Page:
Windstar ship runs aground near Panama

Windstar Cruises said the Star Pride, a 212-passenger ship, ran aground at Isla de Coba, Panama, and suffered some hull damage.

On a posting on its Facebook page, Windstar said everyone on the 212-pasenger ship was safe. Guests disembarked as scheduled for a private-island event.

After determining that the ship was unable to sail, Windstar canceled the rest of the cruise. Passengers were transferred from the island location to other ships: Windstar’s Star Breeze and Paul Gauguin Cruises’  Tere Moana.

Windstar said the guests were routed through Golfito, Costa Rica, to San Jose, where they had the option to stay in Costa Rica for the balance of their vacation or to fly home early. They received a 100% refund plus a future cruise credit for 100% of their fare paid.

Windstar said the Star Pride will be towed to the port of Balboa in Panama for further inspections and repairs. The Dec. 26 cruise has been canceled.


Disney revises Mediterranean voyage

Disney Cruise Line altered a Mediterranean cruise next summer to eliminate port calls in Greece, Turkey and Malta.

The 12-night cruise on the Disney Magic is scheduled to depart Barcelona on Aug. 1.  Its original itinerary included Athens as well as Mykonos in Greece, Kusadasi in Turkey and Valletta in Malta.

Other cruise lines have scrapped calls to the Greek island of Lesbos because of the refugee crisis and Turkey because of security concerns.

Disney has revised the itinerary almost completely, leaving only one port, Civitavecchia, from the original lineup. The cruise will now call in Olbia, Sardinia; Civitavecchia, Naples and Livorno, Italy; Palermo, Sicily; Villefranche-sur-Mer and Cannes, France; and Palma de Mallorca.

In a letter to travel agents, Disney said, “We realize this is a considerable change from the previously published itinerary and hope you and your client understand our desire to only provide the best possible experiences to our guests.”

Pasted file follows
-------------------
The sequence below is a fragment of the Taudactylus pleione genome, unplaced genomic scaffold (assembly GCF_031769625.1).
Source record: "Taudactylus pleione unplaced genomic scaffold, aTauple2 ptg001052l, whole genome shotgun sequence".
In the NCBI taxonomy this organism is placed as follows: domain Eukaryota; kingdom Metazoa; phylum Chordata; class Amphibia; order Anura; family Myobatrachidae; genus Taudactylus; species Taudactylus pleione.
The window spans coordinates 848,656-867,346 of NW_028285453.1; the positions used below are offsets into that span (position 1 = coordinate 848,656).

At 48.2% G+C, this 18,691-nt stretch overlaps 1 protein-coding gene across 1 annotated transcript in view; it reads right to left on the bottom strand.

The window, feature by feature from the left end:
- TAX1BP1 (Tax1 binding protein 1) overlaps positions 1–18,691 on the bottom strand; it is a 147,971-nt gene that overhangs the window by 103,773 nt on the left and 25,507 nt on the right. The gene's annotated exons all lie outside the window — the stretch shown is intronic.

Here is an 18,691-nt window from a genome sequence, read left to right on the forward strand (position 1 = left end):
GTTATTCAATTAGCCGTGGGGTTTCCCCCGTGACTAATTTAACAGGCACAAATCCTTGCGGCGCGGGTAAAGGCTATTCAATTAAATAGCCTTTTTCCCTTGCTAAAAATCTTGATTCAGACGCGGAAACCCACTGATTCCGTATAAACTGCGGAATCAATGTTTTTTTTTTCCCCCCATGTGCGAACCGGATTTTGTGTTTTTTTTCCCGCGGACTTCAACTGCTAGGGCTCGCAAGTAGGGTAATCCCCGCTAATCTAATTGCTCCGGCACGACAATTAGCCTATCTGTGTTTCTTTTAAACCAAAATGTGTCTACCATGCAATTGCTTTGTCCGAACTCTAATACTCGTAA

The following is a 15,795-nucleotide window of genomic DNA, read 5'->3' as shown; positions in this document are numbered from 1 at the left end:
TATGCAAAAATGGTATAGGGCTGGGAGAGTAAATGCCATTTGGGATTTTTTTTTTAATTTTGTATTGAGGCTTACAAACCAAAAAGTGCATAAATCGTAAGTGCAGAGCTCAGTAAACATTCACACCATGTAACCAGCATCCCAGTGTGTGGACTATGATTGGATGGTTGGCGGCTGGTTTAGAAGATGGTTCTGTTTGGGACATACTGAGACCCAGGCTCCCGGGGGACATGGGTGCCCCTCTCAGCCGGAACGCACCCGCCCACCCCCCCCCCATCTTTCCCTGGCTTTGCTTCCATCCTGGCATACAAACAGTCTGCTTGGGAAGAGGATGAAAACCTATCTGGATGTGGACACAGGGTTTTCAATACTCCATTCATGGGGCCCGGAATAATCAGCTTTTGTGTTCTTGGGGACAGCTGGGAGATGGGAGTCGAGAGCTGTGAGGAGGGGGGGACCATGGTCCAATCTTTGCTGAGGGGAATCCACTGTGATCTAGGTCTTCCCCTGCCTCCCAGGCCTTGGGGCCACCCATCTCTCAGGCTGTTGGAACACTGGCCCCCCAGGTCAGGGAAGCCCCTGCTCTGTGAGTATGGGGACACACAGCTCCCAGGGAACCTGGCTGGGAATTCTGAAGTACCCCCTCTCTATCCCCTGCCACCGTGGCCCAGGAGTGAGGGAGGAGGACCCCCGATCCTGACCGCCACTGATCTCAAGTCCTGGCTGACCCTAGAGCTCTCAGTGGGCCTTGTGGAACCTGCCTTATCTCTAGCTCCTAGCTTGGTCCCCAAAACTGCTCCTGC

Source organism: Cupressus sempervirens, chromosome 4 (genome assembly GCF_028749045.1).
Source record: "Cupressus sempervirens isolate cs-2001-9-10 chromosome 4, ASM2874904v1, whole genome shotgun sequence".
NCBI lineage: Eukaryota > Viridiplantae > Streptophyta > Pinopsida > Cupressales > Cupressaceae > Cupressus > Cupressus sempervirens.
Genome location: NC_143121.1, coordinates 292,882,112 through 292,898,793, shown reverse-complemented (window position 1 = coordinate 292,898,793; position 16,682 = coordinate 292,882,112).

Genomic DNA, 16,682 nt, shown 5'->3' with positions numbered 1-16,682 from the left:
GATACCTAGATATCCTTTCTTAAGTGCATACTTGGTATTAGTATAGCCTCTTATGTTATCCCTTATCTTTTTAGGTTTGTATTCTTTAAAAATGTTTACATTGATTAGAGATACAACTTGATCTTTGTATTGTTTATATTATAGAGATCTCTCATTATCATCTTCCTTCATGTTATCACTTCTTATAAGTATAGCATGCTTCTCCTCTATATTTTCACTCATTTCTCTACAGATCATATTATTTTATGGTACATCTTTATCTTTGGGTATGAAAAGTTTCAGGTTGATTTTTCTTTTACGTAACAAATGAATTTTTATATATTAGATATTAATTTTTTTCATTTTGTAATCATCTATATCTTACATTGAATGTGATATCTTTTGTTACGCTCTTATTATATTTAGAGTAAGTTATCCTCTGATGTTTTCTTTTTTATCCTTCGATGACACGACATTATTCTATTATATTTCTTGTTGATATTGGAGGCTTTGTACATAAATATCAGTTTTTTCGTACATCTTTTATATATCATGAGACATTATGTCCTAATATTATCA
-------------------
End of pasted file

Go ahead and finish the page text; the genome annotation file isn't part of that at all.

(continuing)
Customers have been given a choice of a refund, a change of sailings, or a $1,000 onboard credit if they stick with their original booking.

At Flytographer, a local photographer to capture vacation memories

In the age of selfies and social media, everyone’s a photographer, and snippets of our daily lives and travels are on constant display.

But while we are all busy snapping and posting pictures of our meals, our hotel rooms and our toes sticking up from a lounge chair at the edge of that beautiful beach, many travelers also return home to find they don’t have any great pictures of themselves with their friends, family or spouses that capture the truly special moments from their trip.

It was just such a dilemma that inspired Nicole Smith to found Flytographer, a service that hooks up photographers in 160 cities around the world with travelers looking for candid, quality pictures from their special trips.

Recently named a top travel gift for 2016 by TripAdvisor and Forbes, Smith said she came up with the idea for the business in 2011, when she was on a girl’s getaway weekend in Paris with her best friend, who she hadn’t seen in four years.

After trying to capture the event through selfies with “that floating head effect” and blurry pictures taken by the occasional stranger that she said made her look “like I had seven chins,” Smith said they asked a third friend who had joined them for brunch to follow them around with her phone and snap some candid shots.

“She did that for about 20 minutes,” Smith said. “I looked at my phone and I literally got goose bumps because she captured that weekend like we never could.”

Smith started Flytographer in 2103. The company now has more than 300 photographers in most major cities and on every continent except Antarctica. And she said they are adding more every week.

Honeymooners are among Flytographer’s biggest customers, Smith said; some were given the service as a wedding gift.

Smith said the service is also big with couples on anniversary trips, as well as families and multigenerational travelers, who are gathering in some of the world’s most beautiful destinations and “can’t trust Uncle Bob to take the pictures because he never nails it.”

Such shoots from family trips, she said, are a great alternative to a studio or backyard photo session.
Solo travelers also like to hire Flytographer, she said, because “obviously it’s hard to capture memories when you’re alone.”

“We also hear from solo travelers that they love having this wing man, who is a true local,” Smith said.
That local angle is an added benefit to the service. Smith says the company only hires “someone you would want to have a drink with in that city, not someone who’s going to boss you around,” and “locals who are genuinely passionate about playing host.”

The company has a travel agent program that pays a minimum 10% commission. This year it was a sponsoring exhibitor at the International Luxury Travel Market in Cannes, France.